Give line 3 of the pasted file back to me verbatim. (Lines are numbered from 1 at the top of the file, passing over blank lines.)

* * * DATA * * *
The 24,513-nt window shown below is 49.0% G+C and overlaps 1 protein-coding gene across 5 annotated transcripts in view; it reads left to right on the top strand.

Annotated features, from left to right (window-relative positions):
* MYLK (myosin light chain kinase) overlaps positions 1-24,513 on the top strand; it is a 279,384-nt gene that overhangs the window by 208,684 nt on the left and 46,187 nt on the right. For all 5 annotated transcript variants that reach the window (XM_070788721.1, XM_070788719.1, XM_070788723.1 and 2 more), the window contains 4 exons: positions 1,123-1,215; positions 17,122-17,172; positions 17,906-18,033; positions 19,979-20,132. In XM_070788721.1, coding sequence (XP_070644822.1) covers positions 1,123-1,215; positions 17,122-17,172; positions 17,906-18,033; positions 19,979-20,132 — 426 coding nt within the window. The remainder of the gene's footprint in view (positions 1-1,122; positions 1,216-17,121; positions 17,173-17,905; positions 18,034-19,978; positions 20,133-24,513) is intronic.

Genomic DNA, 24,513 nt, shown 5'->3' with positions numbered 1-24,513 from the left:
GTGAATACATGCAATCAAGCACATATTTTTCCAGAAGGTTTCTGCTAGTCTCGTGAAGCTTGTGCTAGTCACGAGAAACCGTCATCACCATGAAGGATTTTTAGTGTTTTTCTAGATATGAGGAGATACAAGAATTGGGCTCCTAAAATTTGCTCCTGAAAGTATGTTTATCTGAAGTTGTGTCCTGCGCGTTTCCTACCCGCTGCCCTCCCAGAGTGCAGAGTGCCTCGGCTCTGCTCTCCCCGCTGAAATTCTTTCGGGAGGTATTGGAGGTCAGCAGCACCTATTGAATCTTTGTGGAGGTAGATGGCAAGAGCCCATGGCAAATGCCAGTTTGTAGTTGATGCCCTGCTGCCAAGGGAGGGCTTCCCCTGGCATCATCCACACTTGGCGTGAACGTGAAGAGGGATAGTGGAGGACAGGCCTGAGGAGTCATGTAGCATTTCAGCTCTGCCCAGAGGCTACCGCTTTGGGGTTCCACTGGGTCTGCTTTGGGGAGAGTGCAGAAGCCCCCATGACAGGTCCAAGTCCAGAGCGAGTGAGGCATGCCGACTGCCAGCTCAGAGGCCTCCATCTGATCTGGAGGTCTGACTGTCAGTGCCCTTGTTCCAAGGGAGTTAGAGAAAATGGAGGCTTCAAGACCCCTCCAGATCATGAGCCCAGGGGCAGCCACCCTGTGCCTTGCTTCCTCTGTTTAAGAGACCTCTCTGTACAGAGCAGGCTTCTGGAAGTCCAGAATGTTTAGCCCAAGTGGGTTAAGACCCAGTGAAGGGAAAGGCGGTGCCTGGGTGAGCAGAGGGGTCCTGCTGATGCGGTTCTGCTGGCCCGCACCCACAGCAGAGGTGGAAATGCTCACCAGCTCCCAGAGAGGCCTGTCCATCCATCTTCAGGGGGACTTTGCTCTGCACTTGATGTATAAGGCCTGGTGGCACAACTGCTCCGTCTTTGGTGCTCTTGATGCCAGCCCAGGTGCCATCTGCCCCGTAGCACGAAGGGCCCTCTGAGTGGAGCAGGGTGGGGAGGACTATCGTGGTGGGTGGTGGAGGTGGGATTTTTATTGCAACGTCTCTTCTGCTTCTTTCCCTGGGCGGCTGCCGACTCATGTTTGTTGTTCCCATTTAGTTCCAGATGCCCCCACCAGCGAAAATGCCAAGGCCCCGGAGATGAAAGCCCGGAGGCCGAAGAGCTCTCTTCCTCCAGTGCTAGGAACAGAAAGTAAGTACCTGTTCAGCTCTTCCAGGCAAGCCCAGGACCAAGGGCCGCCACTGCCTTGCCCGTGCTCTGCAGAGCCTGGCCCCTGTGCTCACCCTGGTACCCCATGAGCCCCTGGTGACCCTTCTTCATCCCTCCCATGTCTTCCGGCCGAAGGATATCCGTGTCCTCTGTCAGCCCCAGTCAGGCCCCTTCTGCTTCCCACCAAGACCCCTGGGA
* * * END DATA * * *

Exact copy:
* MYLK (myosin light chain kinase) overlaps positions 1-24,513 on the top strand; it is a 279,384-nt gene that overhangs the window by 208,684 nt on the left and 46,187 nt on the right. For all 5 annotated transcript variants that reach the window (XM_070788721.1, XM_070788719.1, XM_070788723.1 and 2 more), the window contains 4 exons: positions 1,123-1,215; positions 17,122-17,172; positions 17,906-18,033; positions 19,979-20,132. In XM_070788721.1, coding sequence (XP_070644822.1) covers positions 1,123-1,215; positions 17,122-17,172; positions 17,906-18,033; positions 19,979-20,132 — 426 coding nt within the window. The remainder of the gene's footprint in view (positions 1-1,122; positions 1,216-17,121; positions 17,173-17,905; positions 18,034-19,978; positions 20,133-24,513) is intronic.